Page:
Oracle's current claim for money is literally for 9 lines of code called rangeCheck (which anyone in a high school intro to java class could write), and 8 test files copied by a subcontractor and never distrusted to end users.

    A certain Oracle paid blogger will still manage to post how Oracle basically got everything it wanted.

  • by Jeng (926980) on Wednesday May 23, 2012 @03:34PM (#40092425)

    If it gets ruled that API's are copyrightable then this creates a whole new can of worms that will send many industries into absolute chaos.

    If it gets ruled that API's are not copyrightable then it is business as usual.

  • Re:He said she said. (Score:2, Informative)

    by Anonymous Coward on Wednesday May 23, 2012 @03:35PM (#40092431)

    Actually, Oracle's expert had even said that Google did not infringe, because to find for infringement required the use of symbolic references. Google uses numeric references, and Oracle's expert noted that in his report. When cornered, he "changed his mind" and said that numeric references (i.e. references to specific memory locations) are just a form of symbolic references (i.e. references to memory by name that is later cross-referenced to a memory location).

    It seems that the jury must have believed Oracle's witness initial report and not his later re-interpretation of said report.

  • by phoenix_rizzen (256998) on Wednesday May 23, 2012 @03:44PM (#40092527)

    Oracle started with 7 or 9 patents that they thought were worth $6 billion in damages/licensing/royalties/whatever.

    All but 2 of the patents ('104 and '520) were found to be invalid and rejected by the USPTO. The '104 patent was found to be preliminarily invalid after the trial started.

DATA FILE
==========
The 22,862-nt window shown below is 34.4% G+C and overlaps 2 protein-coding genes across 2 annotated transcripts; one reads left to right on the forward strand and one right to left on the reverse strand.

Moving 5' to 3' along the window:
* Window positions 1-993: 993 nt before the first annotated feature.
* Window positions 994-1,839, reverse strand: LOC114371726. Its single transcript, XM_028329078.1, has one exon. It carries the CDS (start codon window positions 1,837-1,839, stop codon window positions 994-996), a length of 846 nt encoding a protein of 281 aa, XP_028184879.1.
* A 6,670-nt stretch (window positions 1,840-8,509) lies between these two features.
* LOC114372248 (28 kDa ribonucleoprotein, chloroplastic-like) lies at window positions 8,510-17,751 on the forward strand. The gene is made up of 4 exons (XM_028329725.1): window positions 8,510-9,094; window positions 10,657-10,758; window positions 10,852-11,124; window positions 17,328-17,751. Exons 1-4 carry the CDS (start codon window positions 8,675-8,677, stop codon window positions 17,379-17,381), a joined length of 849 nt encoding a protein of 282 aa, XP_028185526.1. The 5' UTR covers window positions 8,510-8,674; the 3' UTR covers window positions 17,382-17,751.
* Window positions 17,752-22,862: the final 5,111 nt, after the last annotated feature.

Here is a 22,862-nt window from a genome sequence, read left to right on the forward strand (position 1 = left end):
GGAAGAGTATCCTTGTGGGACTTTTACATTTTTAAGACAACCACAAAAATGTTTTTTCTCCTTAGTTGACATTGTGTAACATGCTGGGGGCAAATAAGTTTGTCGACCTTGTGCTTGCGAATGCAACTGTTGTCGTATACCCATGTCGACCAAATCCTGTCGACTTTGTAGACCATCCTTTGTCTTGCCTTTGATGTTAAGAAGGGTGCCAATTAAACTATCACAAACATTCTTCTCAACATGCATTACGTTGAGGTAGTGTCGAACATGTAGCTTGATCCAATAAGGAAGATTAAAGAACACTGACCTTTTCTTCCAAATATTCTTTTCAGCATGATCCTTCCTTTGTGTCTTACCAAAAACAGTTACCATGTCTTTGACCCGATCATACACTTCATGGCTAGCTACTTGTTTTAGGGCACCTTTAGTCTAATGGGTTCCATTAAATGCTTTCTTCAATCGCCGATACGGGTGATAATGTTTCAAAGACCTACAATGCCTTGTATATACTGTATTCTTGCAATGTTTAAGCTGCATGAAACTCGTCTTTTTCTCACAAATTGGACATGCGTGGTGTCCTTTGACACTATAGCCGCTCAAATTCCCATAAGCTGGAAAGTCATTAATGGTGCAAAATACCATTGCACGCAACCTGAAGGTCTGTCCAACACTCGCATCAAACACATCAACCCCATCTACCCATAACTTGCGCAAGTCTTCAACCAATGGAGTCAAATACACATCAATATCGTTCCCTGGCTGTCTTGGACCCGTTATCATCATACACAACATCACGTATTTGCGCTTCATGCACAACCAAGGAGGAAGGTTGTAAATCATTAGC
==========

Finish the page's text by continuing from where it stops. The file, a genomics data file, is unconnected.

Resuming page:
And now Oracle is leaving with nothing but a huge invoice from the lawyers ... the same lawyers who lost the SCO trial(s). (Go figure.)

  • No damages phase (Score:4, Informative)

    by DragonWriter (970822) on Wednesday May 23, 2012 @04:27PM (#40093053)

    There's still going to be a damages phase, but the numbers likely to be involved are so small that the sides agreed that the judge could set the damages himself,

    That's actually not certain until we have the ruling on the SSO copyright. Per the May 16 Stipulation and Order, one of two things will happen:

    1. Alsup will rule the SSO's aren't protected by copyright, in which case rangeCheck and the copied test files are the only infringements to consider. In that event, both parties have waived trial by jury and Oracle has waived any claim to actual damages or infringers profits, and Alsup will set an award for statutory damages only, and the trial will be done. (And the appeals will start.)

    2. Alsup will rule that the SSO are copyrightable, in which case neither party has waived jury trial on any portion of the copyright damages, and the parties have agreed to a two-part trial on the SSO Claim damages (and, it seems, a separate part covering rangeCheck and the test files), so it looks like in that case there would be a three-phase trial on damages with a whole new jury.

  • by Sesostris III (730910) on Wednesday May 23, 2012 @04:33PM (#40093121)
    The judge in this case is also aware of the recent EU Court of Justice ruling, and asked to be briefed by both sides.

    See http://www.groklaw.net/article.php?story=20120503175821298 [groklaw.net]
  • by RatherBeAnonymous (1812866) on Wednesday May 23, 2012 @04:36PM (#40093151)
    If you recall, 2-3 weeks ago the jury ruled that Google had violated Oracle's copyrights on the Java API's. The caveat being that it is not established in US law whether or not API's are protected by copyright. The judge instructed the jury to deliberate as is API's are protected by copyright. Now, we are just waiting on the judge's ruling as to whether or not API's are protected by copyright. If he rules that they are not, which I personally expect will be the ruling, then the jury's ruling on the API copyright issue will be moot. This was the copyright issue mentioned in the article, not the rangeCheck code, which is apparently a non-issue.
  • by RatherBeAnonymous (1812866) on Wednesday May 23, 2012 @04:43PM (#40093227)
    Nope, this is not about rangeCheck, it is about the earlier jury ruling that Google had violated copyright laws by duplicating the Java API. The judge still has to rule on whether or not API's are protected by copyright.